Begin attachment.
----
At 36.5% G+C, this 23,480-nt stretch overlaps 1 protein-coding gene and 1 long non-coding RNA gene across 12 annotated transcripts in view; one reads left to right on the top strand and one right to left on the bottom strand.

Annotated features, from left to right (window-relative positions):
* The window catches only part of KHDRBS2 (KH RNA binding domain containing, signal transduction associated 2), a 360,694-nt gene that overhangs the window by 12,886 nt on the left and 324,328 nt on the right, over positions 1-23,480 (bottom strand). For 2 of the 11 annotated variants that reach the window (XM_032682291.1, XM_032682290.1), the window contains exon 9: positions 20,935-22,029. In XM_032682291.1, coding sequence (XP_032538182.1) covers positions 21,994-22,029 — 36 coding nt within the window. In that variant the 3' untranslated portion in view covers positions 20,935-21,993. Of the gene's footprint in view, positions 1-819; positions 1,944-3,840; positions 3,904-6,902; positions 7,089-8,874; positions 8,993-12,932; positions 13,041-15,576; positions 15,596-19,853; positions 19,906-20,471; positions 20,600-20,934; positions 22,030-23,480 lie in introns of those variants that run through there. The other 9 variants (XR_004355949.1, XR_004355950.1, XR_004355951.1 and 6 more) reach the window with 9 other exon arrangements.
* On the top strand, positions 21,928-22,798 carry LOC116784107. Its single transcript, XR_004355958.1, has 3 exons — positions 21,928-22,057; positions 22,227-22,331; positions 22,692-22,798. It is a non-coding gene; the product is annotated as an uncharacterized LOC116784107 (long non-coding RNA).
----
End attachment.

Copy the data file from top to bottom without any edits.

At 36.5% G+C, this 23,480-nt stretch overlaps 1 protein-coding gene and 1 long non-coding RNA gene across 12 annotated transcripts in view; one reads left to right on the top strand and one right to left on the bottom strand.

Annotated features, from left to right (window-relative positions):
* The window catches only part of KHDRBS2 (KH RNA binding domain containing, signal transduction associated 2), a 360,694-nt gene that overhangs the window by 12,886 nt on the left and 324,328 nt on the right, over positions 1-23,480 (bottom strand). For 2 of the 11 annotated variants that reach the window (XM_032682291.1, XM_032682290.1), the window contains exon 9: positions 20,935-22,029. In XM_032682291.1, coding sequence (XP_032538182.1) covers positions 21,994-22,029 — 36 coding nt within the window. In that variant the 3' untranslated portion in view covers positions 20,935-21,993. Of the gene's footprint in view, positions 1-819; positions 1,944-3,840; positions 3,904-6,902; positions 7,089-8,874; positions 8,993-12,932; positions 13,041-15,576; positions 15,596-19,853; positions 19,906-20,471; positions 20,600-20,934; positions 22,030-23,480 lie in introns of those variants that run through there. The other 9 variants (XR_004355949.1, XR_004355950.1, XR_004355951.1 and 6 more) reach the window with 9 other exon arrangements.
* On the top strand, positions 21,928-22,798 carry LOC116784107. Its single transcript, XR_004355958.1, has 3 exons — positions 21,928-22,057; positions 22,227-22,331; positions 22,692-22,798. It is a non-coding gene; the product is annotated as an uncharacterized LOC116784107 (long non-coding RNA).